The last piece of this is the final column for “product manager priority.” Another way to think of it is the “fudge factor,” and it’s the art of product management. This is where you bring together the knowledge that you’ve assimilated over time, including customer interviews that helped you understand the passion that customers might have for a feature and the impact it will have on them. It’s not as easily quantifiable. And you use your product management judgment to score the outcome. This actually accounts for 25 percent of the total score in our example.
The director of product management at another company showed this model to her c-suite. The chief financial officer said he wasn’t confident that the product manager’s influence should account for 25 percent, so they had a very reasoned discussion on how much influence the director’s skill set should have. The CEO chimed in a few minutes later and said he disagreed with the CFO. “That’s what we pay these people to do,” he said. “To understand the market in a way that’s not easily attributable and make the best decisions for our company.”
Each of these categories gets converted to a score, which is basically 0-3 points multiplied by the weighting factor and totaled. Then, we simply sort the list from highest to lowest score, and—voilà—we have a value-based list of candidates.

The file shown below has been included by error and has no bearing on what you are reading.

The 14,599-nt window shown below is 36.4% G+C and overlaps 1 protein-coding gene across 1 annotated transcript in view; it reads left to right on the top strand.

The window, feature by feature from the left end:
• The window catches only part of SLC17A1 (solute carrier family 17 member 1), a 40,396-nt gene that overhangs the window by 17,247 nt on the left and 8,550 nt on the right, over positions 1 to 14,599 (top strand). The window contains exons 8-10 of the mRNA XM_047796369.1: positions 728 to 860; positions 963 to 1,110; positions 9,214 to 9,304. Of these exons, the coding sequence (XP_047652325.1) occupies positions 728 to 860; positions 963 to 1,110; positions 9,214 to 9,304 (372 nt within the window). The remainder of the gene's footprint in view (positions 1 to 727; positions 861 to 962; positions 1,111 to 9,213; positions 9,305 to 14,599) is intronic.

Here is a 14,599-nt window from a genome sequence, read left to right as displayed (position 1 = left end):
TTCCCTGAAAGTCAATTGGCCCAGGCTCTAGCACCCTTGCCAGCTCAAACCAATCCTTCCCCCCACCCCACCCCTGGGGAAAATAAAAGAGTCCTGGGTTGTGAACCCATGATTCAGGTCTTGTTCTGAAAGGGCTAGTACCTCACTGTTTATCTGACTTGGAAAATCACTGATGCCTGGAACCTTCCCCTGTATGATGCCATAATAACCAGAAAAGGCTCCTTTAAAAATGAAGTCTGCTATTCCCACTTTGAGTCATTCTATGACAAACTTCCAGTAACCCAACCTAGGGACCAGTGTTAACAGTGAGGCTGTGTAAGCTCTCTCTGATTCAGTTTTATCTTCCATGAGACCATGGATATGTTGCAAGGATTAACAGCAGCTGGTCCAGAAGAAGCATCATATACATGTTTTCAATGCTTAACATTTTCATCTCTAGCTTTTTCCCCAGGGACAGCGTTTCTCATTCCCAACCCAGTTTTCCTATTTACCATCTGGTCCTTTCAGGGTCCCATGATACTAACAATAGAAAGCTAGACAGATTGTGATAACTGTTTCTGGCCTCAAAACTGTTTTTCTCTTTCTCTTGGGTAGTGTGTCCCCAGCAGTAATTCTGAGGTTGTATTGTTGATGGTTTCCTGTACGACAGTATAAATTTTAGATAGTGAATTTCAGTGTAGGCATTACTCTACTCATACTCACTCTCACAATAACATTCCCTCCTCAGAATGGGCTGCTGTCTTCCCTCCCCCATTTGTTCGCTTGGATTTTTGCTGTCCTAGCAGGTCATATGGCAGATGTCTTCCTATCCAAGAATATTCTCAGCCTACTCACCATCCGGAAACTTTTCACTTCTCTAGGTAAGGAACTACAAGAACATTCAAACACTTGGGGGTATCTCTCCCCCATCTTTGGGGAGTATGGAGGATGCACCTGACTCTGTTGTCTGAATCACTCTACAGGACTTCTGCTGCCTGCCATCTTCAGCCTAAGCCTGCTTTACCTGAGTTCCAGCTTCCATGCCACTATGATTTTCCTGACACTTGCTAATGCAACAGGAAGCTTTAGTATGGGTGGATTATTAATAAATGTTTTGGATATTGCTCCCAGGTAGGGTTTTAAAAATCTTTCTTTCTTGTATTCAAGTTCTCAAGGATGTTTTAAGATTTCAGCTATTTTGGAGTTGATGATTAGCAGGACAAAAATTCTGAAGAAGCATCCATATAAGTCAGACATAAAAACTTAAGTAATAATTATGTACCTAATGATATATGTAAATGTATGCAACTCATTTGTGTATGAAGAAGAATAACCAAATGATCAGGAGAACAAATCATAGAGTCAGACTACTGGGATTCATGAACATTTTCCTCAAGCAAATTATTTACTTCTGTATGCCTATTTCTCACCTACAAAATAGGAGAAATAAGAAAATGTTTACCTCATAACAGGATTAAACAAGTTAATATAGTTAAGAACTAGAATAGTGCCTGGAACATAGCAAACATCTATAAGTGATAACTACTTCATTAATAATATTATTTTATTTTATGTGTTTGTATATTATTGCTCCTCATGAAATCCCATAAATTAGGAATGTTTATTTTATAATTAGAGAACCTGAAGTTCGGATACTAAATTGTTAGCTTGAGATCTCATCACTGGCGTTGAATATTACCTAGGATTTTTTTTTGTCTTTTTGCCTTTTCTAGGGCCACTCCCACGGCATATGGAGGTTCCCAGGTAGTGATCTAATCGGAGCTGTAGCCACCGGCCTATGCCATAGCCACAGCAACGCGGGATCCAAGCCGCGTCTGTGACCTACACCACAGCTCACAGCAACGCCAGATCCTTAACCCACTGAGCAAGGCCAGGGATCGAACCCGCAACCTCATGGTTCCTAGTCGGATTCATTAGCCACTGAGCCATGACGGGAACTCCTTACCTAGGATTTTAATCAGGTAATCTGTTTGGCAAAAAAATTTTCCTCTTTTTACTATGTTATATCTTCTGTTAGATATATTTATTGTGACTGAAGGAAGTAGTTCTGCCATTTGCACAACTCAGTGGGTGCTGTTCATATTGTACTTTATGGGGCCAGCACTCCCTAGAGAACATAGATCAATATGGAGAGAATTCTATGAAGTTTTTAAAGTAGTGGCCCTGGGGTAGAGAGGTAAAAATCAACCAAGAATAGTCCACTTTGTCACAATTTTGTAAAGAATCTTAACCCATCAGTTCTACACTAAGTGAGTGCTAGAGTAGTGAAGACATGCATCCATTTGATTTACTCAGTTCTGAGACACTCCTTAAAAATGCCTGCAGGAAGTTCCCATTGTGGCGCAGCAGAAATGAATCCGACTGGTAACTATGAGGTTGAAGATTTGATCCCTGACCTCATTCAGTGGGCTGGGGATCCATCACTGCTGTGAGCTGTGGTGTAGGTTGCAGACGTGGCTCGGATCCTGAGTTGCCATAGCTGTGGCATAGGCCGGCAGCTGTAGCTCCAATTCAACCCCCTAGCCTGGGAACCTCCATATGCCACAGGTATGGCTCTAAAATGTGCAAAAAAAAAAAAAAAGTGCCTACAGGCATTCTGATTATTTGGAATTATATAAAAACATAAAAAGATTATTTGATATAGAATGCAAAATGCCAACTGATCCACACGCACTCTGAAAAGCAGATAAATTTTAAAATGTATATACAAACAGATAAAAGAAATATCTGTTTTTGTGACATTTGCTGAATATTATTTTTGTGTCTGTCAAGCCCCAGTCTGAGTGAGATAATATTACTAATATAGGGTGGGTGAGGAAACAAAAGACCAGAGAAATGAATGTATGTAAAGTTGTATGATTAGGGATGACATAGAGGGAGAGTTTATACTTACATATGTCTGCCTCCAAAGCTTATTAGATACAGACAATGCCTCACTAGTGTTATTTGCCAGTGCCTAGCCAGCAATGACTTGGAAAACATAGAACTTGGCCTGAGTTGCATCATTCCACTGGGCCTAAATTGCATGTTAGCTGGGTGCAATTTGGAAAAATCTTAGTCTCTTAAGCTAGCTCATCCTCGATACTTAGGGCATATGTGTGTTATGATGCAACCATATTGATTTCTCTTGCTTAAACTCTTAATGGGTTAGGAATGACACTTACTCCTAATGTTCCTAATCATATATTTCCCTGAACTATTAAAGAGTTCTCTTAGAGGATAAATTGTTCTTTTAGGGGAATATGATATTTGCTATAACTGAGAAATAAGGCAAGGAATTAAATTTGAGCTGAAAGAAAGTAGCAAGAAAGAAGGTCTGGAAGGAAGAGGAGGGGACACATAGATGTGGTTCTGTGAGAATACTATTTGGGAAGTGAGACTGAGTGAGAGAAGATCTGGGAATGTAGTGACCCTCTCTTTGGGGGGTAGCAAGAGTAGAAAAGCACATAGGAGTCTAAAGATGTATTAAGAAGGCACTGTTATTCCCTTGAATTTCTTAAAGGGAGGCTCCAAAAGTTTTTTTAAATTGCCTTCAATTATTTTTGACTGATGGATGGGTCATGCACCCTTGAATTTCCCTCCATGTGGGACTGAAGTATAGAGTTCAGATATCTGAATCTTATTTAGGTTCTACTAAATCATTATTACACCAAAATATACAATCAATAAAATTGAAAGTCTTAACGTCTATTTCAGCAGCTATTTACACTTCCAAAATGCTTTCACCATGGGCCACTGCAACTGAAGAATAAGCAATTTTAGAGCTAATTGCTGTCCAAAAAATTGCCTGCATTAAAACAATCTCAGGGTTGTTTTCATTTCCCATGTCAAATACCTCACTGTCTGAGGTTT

The HiPPO in the Room
HiPPO is an acronym for the “highest-paid person’s opinion.” It is typically a strong opinion that can have a big impact. The 60-second business case can help determine if that opinion aligns with the plans for the product.
For example, one stakeholder was pushing for a particular product feature. Instead of months of research, we did a quick 60-second business case to show if the feature was aligned strategically, was a necessity, had a revenue impact and so on. It quickly came out with a low score so we focused our efforts elsewhere.
When the stakeholder came back and wanted to know why the feature didn’t make the cut, we actually were able to point out that we (including the stakeholder) had all already agreed on the way to score efforts. We then walked him through each category.
Once he understood why the feature wasn’t being considered, we discussed changing the overall weighting in an area where the product did score well: innovation. He declined and said that although he was passionate about the feature, it wasn’t the right thing to spend our time on at the moment.
The point is that we didn’t have to build a business case or have a bloody argument or a political fight. It was a reasoned discussion enabled by a tool that allowed us to walk through and systematically evaluate the value of something he felt very strongly about.
The 60-second business case can be an incredibly powerful tool to get everyone in agreement and to prioritize efforts more efficiently and effectively. I hope you put it to good use at your company.